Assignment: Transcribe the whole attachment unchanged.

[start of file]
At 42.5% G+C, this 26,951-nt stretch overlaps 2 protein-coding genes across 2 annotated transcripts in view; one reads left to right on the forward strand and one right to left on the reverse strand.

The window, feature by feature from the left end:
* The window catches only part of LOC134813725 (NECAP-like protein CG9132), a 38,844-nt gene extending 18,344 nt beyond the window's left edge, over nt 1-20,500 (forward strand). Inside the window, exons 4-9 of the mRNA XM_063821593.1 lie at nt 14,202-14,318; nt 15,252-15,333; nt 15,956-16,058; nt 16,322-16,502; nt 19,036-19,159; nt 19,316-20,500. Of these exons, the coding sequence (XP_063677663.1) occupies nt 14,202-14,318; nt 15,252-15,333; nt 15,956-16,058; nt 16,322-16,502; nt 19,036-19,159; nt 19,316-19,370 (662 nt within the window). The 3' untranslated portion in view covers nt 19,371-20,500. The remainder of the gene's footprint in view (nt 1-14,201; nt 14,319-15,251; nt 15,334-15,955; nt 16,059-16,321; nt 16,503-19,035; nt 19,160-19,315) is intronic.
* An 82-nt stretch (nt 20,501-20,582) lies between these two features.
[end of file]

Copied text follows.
At 42.5% G+C, this 26,951-nt stretch overlaps 2 protein-coding genes across 2 annotated transcripts in view; one reads left to right on the forward strand and one right to left on the reverse strand.

The window, feature by feature from the left end:
* The window catches only part of LOC134813725 (NECAP-like protein CG9132), a 38,844-nt gene extending 18,344 nt beyond the window's left edge, over nt 1-20,500 (forward strand). Inside the window, exons 4-9 of the mRNA XM_063821593.1 lie at nt 14,202-14,318; nt 15,252-15,333; nt 15,956-16,058; nt 16,322-16,502; nt 19,036-19,159; nt 19,316-20,500. Of these exons, the coding sequence (XP_063677663.1) occupies nt 14,202-14,318; nt 15,252-15,333; nt 15,956-16,058; nt 16,322-16,502; nt 19,036-19,159; nt 19,316-19,370 (662 nt within the window). The 3' untranslated portion in view covers nt 19,371-20,500. The remainder of the gene's footprint in view (nt 1-14,201; nt 14,319-15,251; nt 15,334-15,955; nt 16,059-16,321; nt 16,503-19,035; nt 19,160-19,315) is intronic.
* An 82-nt stretch (nt 20,501-20,582) lies between these two features.